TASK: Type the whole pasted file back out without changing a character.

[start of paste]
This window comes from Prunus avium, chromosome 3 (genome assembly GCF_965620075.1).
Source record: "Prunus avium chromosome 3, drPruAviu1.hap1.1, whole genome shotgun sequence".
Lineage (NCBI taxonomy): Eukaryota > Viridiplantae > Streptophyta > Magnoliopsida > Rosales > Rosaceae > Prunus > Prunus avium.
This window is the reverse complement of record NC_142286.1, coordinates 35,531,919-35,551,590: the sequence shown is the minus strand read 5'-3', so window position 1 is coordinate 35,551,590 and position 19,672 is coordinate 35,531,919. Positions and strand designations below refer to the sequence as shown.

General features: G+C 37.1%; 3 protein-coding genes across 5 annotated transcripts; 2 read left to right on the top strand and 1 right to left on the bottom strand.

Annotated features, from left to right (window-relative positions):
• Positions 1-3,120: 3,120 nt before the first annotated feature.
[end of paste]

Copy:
This window comes from Prunus avium, chromosome 3 (genome assembly GCF_965620075.1).
Source record: "Prunus avium chromosome 3, drPruAviu1.hap1.1, whole genome shotgun sequence".
Lineage (NCBI taxonomy): Eukaryota > Viridiplantae > Streptophyta > Magnoliopsida > Rosales > Rosaceae > Prunus > Prunus avium.
This window is the reverse complement of record NC_142286.1, coordinates 35,531,919-35,551,590: the sequence shown is the minus strand read 5'-3', so window position 1 is coordinate 35,551,590 and position 19,672 is coordinate 35,531,919. Positions and strand designations below refer to the sequence as shown.

General features: G+C 37.1%; 3 protein-coding genes across 5 annotated transcripts; 2 read left to right on the top strand and 1 right to left on the bottom strand.

Annotated features, from left to right (window-relative positions):
• Positions 1-3,120: 3,120 nt before the first annotated feature.